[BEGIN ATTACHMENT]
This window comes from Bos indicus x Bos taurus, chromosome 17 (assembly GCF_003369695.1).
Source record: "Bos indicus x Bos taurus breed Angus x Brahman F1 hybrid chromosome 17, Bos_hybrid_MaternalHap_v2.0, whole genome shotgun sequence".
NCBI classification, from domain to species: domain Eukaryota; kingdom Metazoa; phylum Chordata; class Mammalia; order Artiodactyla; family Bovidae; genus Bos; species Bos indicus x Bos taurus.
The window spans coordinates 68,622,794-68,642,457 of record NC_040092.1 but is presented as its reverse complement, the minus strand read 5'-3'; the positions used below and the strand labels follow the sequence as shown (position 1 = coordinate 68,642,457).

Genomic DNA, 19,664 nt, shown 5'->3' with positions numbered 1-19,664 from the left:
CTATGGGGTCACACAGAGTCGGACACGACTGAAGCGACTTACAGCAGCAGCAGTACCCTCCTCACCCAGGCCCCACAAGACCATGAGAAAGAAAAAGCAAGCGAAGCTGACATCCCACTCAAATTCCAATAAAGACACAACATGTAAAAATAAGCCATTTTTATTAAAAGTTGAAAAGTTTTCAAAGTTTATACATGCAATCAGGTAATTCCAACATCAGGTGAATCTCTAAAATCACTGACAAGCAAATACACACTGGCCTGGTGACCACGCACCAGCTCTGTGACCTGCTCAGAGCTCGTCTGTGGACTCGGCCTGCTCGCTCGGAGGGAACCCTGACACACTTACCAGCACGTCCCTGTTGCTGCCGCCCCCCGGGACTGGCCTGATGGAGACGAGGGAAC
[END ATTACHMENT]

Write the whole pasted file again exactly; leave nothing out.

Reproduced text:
This window comes from Bos indicus x Bos taurus, chromosome 17 (assembly GCF_003369695.1).
Source record: "Bos indicus x Bos taurus breed Angus x Brahman F1 hybrid chromosome 17, Bos_hybrid_MaternalHap_v2.0, whole genome shotgun sequence".
NCBI classification, from domain to species: domain Eukaryota; kingdom Metazoa; phylum Chordata; class Mammalia; order Artiodactyla; family Bovidae; genus Bos; species Bos indicus x Bos taurus.
The window spans coordinates 68,622,794-68,642,457 of record NC_040092.1 but is presented as its reverse complement, the minus strand read 5'-3'; the positions used below and the strand labels follow the sequence as shown (position 1 = coordinate 68,642,457).

Genomic DNA, 19,664 nt, shown 5'->3' with positions numbered 1-19,664 from the left:
CTATGGGGTCACACAGAGTCGGACACGACTGAAGCGACTTACAGCAGCAGCAGTACCCTCCTCACCCAGGCCCCACAAGACCATGAGAAAGAAAAAGCAAGCGAAGCTGACATCCCACTCAAATTCCAATAAAGACACAACATGTAAAAATAAGCCATTTTTATTAAAAGTTGAAAAGTTTTCAAAGTTTATACATGCAATCAGGTAATTCCAACATCAGGTGAATCTCTAAAATCACTGACAAGCAAATACACACTGGCCTGGTGACCACGCACCAGCTCTGTGACCTGCTCAGAGCTCGTCTGTGGACTCGGCCTGCTCGCTCGGAGGGAACCCTGACACACTTACCAGCACGTCCCTGTTGCTGCCGCCCCCCGGGACTGGCCTGATGGAGACGAGGGAAC